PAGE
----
Emergency Medicine Research

The faculty of the Division of Emergency Medicine at Boston Children's Hospital conducts research studies in a wide variety of areas.  Groundbreaking clinical and laboratory research has focused on the approach to treatment of children suffering from concussion, appendicitis, and infectious diseases such as pneumonia and meningitis.  Additionally, the division harbors experts in the areas of quality improvement science, diagnostic imaging, medical education and simulation.  Several faculty members have advanced degrees in epidemiology, public health, and education, and several have received funding to support their research.  Faculty members have published their work in prestigious general and pediatric medical journals, and many serve on editorial boards for such journals and have ranking positions in national pediatric societies.

Featured Research Findings

Effect of Randomized Clinical Trial Findings on Emergency Management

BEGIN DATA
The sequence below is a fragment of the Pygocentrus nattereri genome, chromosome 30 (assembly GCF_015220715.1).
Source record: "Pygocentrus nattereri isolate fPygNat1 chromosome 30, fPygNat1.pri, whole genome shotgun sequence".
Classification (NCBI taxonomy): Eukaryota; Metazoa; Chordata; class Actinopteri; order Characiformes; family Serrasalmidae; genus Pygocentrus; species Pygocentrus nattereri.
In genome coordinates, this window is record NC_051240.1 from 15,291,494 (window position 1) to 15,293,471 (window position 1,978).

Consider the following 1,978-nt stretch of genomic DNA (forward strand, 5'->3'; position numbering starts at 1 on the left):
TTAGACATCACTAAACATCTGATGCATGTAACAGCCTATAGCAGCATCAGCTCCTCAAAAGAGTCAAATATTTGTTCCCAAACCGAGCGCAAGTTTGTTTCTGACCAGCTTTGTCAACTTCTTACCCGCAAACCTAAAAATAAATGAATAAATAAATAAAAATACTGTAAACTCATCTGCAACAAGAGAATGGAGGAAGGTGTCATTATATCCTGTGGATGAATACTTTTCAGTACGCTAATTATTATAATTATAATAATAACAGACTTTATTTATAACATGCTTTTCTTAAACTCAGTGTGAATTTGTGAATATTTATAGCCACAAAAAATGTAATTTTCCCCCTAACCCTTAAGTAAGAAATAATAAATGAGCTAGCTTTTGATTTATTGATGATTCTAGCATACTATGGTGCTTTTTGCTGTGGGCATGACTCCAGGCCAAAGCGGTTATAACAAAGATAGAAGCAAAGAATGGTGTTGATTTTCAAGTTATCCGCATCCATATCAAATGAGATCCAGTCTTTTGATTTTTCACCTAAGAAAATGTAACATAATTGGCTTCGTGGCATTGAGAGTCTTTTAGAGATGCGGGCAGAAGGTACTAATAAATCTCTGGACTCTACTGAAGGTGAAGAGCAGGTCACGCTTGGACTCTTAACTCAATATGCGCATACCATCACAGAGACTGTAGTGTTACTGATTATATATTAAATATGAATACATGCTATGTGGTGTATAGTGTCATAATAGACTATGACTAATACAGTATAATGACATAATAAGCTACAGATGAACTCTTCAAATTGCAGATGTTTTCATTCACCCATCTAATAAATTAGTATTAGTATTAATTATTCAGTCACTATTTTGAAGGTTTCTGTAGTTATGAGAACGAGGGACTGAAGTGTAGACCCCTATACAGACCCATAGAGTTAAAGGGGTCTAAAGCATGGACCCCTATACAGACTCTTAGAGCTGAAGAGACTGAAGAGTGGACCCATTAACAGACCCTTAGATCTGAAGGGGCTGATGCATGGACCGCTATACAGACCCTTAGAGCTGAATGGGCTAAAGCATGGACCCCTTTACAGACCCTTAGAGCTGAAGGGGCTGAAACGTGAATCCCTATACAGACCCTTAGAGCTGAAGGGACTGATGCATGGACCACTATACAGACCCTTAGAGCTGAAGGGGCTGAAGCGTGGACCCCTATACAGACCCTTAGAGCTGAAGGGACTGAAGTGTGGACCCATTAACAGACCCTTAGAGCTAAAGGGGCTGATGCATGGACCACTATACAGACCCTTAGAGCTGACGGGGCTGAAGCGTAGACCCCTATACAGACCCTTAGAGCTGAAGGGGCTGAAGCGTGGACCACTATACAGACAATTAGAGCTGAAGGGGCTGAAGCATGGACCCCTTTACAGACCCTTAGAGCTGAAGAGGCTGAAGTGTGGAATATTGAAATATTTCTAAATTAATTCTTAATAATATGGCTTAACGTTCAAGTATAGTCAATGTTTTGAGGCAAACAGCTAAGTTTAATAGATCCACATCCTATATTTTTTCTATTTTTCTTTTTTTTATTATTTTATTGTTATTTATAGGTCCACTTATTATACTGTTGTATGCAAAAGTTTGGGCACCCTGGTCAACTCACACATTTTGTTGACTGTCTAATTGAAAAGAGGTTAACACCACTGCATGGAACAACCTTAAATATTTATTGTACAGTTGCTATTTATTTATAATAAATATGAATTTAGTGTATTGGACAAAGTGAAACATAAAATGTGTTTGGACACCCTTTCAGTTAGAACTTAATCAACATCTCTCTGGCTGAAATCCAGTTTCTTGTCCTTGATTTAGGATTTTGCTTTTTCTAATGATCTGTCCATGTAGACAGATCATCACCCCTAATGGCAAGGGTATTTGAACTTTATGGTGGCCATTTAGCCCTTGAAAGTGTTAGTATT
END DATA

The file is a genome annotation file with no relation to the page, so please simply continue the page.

Research findings are only useful if they are subsequently adopted in our clinical practice—a process known as knowledge translation.  However, there is frequently a gap between our clinical practice and best evidence, even for high-quality randomized controlled trials (RCTs) published in high-impact journals. In addition, there are indications that clinicians are more likely to adopt interventions shown to work well as opposed to reduce practices shown to be ineffective.

Dr. Hudgins and colleagues measured the translation of results from RCTs into clinical care in the emergency department (ED) setting and assessed whether the nature of the results of a study impacted its uptake.  They extracted data from 21 RCTs performed in EDs and published in high-impact journals from 1992-2010. Subsequent changes in clinical practice were measured using the National Hospital Ambulatory Medical Care Survey (NHAMCS).  They found that 90% of studies with positive findings were associated with increased ED use of the intervention, while only 38% of studies with negative findings led to decreases in ED use of the intervention.  Their findings indicate that direction of research evidence is an important factor when evaluating knowledge translation in the ED.  The results were published in Academic Emergency Medicine in 2015.